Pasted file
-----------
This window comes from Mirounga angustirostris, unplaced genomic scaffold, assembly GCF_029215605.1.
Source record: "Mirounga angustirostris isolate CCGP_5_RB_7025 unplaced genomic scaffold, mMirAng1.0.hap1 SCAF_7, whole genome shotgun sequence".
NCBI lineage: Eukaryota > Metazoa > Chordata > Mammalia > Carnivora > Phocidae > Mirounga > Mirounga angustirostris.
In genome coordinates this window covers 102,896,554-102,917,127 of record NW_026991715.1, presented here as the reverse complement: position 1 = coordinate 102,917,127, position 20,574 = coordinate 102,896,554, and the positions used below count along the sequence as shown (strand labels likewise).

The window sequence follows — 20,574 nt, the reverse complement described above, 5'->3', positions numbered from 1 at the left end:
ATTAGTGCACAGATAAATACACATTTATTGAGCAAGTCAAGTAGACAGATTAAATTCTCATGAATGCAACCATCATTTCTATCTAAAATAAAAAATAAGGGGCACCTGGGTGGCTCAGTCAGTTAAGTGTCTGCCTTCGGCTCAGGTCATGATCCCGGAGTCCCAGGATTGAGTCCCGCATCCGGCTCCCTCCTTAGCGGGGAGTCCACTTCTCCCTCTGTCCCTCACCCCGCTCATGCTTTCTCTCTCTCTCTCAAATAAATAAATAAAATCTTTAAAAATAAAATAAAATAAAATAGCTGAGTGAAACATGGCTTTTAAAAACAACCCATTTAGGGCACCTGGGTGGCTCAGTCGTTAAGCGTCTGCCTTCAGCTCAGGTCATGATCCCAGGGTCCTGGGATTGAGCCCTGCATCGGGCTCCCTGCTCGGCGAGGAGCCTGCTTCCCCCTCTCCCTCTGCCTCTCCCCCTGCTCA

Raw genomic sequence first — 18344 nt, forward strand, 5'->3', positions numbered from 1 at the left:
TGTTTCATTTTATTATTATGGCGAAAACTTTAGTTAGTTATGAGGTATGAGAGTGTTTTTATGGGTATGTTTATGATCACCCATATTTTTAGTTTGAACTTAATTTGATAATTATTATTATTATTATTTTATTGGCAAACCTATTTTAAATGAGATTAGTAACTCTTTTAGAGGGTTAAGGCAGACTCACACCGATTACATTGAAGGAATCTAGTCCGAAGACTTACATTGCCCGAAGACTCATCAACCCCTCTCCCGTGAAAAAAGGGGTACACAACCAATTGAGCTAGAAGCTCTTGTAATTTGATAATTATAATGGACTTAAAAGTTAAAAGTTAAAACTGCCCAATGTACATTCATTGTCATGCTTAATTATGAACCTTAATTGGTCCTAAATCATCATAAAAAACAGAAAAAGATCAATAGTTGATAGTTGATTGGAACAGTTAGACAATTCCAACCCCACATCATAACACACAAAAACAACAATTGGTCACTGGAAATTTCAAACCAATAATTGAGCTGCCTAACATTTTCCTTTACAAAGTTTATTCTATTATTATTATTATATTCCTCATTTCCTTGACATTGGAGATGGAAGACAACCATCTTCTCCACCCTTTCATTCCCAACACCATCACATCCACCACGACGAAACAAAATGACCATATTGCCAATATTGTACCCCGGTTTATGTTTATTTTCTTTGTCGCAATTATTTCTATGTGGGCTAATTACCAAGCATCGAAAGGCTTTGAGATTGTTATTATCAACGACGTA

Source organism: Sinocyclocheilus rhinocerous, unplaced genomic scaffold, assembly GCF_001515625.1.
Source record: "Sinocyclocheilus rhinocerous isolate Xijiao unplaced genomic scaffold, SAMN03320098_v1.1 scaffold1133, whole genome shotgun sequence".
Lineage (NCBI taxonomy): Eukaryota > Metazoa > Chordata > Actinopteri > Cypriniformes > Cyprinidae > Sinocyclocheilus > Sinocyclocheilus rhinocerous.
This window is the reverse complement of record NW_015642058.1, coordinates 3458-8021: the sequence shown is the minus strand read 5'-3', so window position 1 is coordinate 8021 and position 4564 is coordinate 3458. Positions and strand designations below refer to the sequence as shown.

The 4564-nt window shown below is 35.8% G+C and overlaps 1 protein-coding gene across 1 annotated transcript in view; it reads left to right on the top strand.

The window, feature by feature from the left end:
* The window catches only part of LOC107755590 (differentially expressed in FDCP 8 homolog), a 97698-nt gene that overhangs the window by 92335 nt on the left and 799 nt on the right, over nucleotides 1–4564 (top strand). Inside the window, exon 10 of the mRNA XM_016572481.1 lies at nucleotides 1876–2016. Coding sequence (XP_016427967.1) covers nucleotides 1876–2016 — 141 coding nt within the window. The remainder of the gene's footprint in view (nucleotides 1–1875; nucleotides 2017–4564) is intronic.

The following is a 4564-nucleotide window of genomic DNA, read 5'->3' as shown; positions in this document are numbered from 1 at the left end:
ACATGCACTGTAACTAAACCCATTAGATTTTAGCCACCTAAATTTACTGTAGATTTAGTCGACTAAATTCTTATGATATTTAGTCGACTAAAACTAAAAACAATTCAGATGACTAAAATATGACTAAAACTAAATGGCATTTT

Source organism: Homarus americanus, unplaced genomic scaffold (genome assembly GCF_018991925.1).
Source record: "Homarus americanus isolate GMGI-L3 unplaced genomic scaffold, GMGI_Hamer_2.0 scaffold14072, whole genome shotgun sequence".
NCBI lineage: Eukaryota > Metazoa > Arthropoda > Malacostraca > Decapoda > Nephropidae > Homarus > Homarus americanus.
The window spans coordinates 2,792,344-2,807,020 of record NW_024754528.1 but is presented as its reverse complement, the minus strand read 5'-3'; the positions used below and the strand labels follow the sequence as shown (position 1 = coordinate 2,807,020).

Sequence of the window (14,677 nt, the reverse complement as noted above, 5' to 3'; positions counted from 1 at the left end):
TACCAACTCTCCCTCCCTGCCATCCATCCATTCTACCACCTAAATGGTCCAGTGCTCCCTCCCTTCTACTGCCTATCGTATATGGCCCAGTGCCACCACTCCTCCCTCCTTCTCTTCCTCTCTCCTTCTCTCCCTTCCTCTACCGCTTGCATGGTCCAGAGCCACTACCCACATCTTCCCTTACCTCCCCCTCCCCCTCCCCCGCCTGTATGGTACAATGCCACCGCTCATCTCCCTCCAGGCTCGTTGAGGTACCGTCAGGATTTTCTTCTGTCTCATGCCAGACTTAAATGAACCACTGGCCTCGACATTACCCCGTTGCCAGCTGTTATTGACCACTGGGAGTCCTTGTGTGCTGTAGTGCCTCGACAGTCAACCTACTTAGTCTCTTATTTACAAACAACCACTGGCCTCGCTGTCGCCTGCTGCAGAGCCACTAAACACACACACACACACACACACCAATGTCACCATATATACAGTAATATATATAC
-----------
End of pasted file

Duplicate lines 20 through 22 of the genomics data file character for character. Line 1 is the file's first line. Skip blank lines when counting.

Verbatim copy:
NCBI lineage: Eukaryota > Metazoa > Arthropoda > Malacostraca > Decapoda > Nephropidae > Homarus > Homarus americanus.
The window spans coordinates 2,792,344-2,807,020 of record NW_024754528.1 but is presented as its reverse complement, the minus strand read 5'-3'; the positions used below and the strand labels follow the sequence as shown (position 1 = coordinate 2,807,020).

Sequence of the window (14,677 nt, the reverse complement as noted above, 5' to 3'; positions counted from 1 at the left end):